Source: securityboulevard.com – Author: Nadav Noy
Continuous Integration/Continuous Deployment (CI/CD) pipelines have become crucial to modern software development practices. CI/CD pipelines can significantly improve development efficiency and software quality by automating the process of building, testing, and deploying code. Most modern CI/CD platforms (like GitHub actions, Circle CI, etc.) offer an option to run the pipeline process over a self-hosted runner – an agent hosted by the user instead of the CI/CD platform, to execute jobs on their own infrastructure.
With self-hosted runners, you can create custom hardware configurations that meet your needs with processing power or memory to run larger jobs. Additionally, you can install software available on your local network and choose an operating system not offered by the platform. Self-hosted runners can be physical, virtual, in a container, on-premises, or in a cloud environment. The alternative is to use a build-as-a-service runner offered by SaaS CI/CD platform where the user has no control over the environment.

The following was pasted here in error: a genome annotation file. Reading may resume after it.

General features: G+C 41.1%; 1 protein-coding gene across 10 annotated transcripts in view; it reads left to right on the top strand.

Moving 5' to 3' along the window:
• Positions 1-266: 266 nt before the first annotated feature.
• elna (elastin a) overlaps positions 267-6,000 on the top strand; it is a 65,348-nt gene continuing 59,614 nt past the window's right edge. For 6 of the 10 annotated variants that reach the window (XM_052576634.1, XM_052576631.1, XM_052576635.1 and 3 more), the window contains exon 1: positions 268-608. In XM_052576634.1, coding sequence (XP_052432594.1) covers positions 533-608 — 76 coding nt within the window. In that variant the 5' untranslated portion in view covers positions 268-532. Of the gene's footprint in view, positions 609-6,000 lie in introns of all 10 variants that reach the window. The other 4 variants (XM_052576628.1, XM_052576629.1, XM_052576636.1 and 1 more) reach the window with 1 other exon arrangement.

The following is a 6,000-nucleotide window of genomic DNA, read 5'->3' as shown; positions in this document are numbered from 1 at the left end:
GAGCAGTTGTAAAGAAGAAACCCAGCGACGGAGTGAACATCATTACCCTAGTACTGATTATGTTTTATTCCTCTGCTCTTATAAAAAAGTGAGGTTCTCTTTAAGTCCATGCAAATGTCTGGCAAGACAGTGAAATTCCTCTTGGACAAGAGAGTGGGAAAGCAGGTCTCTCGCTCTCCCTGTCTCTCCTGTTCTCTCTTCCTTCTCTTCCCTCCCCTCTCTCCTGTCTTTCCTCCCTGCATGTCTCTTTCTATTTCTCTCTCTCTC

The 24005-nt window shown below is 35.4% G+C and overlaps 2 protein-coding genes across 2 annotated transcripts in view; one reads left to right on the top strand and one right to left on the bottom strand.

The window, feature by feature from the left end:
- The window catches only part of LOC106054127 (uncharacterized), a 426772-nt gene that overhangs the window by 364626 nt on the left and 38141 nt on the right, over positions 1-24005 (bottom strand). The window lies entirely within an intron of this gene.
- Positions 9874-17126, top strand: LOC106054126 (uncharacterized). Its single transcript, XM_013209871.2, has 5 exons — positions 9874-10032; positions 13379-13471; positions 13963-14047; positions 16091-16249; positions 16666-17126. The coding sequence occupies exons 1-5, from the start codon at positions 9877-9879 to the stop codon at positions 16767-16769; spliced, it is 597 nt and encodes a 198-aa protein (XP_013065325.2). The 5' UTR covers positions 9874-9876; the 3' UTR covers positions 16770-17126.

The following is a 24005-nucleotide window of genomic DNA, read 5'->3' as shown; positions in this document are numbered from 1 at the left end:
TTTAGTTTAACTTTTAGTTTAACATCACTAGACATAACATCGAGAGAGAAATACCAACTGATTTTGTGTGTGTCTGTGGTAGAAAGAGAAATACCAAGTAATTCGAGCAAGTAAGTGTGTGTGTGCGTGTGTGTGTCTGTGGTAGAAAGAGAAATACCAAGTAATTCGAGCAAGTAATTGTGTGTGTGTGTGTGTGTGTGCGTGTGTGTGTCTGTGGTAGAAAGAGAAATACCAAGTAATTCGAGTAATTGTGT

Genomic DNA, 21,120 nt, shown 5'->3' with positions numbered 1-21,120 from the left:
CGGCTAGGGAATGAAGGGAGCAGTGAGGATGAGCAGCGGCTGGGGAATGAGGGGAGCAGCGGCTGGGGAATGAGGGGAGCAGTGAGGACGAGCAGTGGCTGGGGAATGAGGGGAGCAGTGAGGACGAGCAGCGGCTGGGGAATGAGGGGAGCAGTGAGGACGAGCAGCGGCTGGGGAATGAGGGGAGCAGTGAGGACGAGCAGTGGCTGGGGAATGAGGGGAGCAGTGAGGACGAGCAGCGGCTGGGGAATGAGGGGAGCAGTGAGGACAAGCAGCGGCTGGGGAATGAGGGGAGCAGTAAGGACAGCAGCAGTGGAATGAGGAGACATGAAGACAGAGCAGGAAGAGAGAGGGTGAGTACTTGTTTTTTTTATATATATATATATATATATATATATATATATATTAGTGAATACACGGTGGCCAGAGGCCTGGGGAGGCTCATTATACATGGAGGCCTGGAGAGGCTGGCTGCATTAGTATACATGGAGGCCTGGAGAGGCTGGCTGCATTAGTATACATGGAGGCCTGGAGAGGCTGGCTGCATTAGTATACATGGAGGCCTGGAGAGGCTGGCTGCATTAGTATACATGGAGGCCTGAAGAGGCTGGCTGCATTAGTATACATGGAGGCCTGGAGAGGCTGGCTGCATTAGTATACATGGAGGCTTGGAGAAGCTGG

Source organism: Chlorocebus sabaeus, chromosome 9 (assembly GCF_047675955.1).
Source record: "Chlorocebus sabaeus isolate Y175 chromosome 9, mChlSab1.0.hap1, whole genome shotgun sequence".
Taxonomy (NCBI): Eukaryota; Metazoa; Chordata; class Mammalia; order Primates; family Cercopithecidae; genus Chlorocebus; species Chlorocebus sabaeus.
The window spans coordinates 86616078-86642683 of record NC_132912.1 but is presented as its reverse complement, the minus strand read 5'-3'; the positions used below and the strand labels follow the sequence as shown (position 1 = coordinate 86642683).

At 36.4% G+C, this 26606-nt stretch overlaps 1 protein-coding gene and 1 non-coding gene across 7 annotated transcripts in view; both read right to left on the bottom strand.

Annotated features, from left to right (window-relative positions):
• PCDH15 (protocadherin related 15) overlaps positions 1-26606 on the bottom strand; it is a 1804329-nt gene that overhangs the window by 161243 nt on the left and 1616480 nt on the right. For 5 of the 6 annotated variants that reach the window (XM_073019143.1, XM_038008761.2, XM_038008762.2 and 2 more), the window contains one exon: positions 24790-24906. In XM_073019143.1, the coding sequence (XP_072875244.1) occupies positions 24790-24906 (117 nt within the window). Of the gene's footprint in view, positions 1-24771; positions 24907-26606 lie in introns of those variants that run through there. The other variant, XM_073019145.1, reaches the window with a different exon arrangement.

Why organizations choose self-hosted runners
One might use self-hosted runners for several reasons:
Compliance and privacy: many organizations are bound to strict regulations that prevent them from building and sending sensitive data to SaaS build services. For example, organizations from the financial or gov sectors often prefer running the build on their internal servers.
Special specifications: when building software for uncommon operating systems or different architectures, the build process needs a machine with specs that match their requirements. This is also the case in many embedded, IoT, or client-side applications.
Cost saving: organizations with existing cloud infra / private cloud can save costs if they choose to use self-hosted runners and manage resource pools themselves.